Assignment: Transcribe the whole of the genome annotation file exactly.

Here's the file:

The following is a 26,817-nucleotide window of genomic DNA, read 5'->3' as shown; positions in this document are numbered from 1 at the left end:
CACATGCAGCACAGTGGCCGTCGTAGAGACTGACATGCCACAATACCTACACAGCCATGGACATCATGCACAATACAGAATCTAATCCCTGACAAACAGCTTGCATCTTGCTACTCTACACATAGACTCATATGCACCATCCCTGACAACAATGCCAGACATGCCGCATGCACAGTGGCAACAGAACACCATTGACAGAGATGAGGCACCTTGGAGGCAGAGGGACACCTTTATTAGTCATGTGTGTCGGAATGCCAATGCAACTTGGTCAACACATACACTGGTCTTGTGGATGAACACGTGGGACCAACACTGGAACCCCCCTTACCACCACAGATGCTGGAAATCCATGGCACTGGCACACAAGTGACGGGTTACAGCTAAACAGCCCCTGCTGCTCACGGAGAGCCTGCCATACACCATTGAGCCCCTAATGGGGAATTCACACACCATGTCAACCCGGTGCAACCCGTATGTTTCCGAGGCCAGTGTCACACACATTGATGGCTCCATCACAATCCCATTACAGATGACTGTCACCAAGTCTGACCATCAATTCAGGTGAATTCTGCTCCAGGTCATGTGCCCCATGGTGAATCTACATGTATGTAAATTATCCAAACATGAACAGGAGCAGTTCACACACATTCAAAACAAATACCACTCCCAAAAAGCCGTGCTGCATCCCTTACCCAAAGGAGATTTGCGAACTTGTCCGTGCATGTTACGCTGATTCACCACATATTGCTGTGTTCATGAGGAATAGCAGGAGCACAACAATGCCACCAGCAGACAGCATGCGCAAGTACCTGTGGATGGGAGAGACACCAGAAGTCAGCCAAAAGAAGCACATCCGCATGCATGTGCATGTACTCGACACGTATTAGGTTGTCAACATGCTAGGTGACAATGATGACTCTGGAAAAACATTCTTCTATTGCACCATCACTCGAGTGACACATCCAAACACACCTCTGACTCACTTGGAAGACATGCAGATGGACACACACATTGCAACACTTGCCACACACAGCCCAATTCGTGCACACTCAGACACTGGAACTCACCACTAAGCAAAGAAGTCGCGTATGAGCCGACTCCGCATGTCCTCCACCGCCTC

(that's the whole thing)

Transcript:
The following is a 26,817-nucleotide window of genomic DNA, read 5'->3' as shown; positions in this document are numbered from 1 at the left end:
CACATGCAGCACAGTGGCCGTCGTAGAGACTGACATGCCACAATACCTACACAGCCATGGACATCATGCACAATACAGAATCTAATCCCTGACAAACAGCTTGCATCTTGCTACTCTACACATAGACTCATATGCACCATCCCTGACAACAATGCCAGACATGCCGCATGCACAGTGGCAACAGAACACCATTGACAGAGATGAGGCACCTTGGAGGCAGAGGGACACCTTTATTAGTCATGTGTGTCGGAATGCCAATGCAACTTGGTCAACACATACACTGGTCTTGTGGATGAACACGTGGGACCAACACTGGAACCCCCCTTACCACCACAGATGCTGGAAATCCATGGCACTGGCACACAAGTGACGGGTTACAGCTAAACAGCCCCTGCTGCTCACGGAGAGCCTGCCATACACCATTGAGCCCCTAATGGGGAATTCACACACCATGTCAACCCGGTGCAACCCGTATGTTTCCGAGGCCAGTGTCACACACATTGATGGCTCCATCACAATCCCATTACAGATGACTGTCACCAAGTCTGACCATCAATTCAGGTGAATTCTGCTCCAGGTCATGTGCCCCATGGTGAATCTACATGTATGTAAATTATCCAAACATGAACAGGAGCAGTTCACACACATTCAAAACAAATACCACTCCCAAAAAGCCGTGCTGCATCCCTTACCCAAAGGAGATTTGCGAACTTGTCCGTGCATGTTACGCTGATTCACCACATATTGCTGTGTTCATGAGGAATAGCAGGAGCACAACAATGCCACCAGCAGACAGCATGCGCAAGTACCTGTGGATGGGAGAGACACCAGAAGTCAGCCAAAAGAAGCACATCCGCATGCATGTGCATGTACTCGACACGTATTAGGTTGTCAACATGCTAGGTGACAATGATGACTCTGGAAAAACATTCTTCTATTGCACCATCACTCGAGTGACACATCCAAACACACCTCTGACTCACTTGGAAGACATGCAGATGGACACACACATTGCAACACTTGCCACACACAGCCCAATTCGTGCACACTCAGACACTGGAACTCACCACTAAGCAAAGAAGTCGCGTATGAGCCGACTCCGCATGTCCTCCACCGCCTC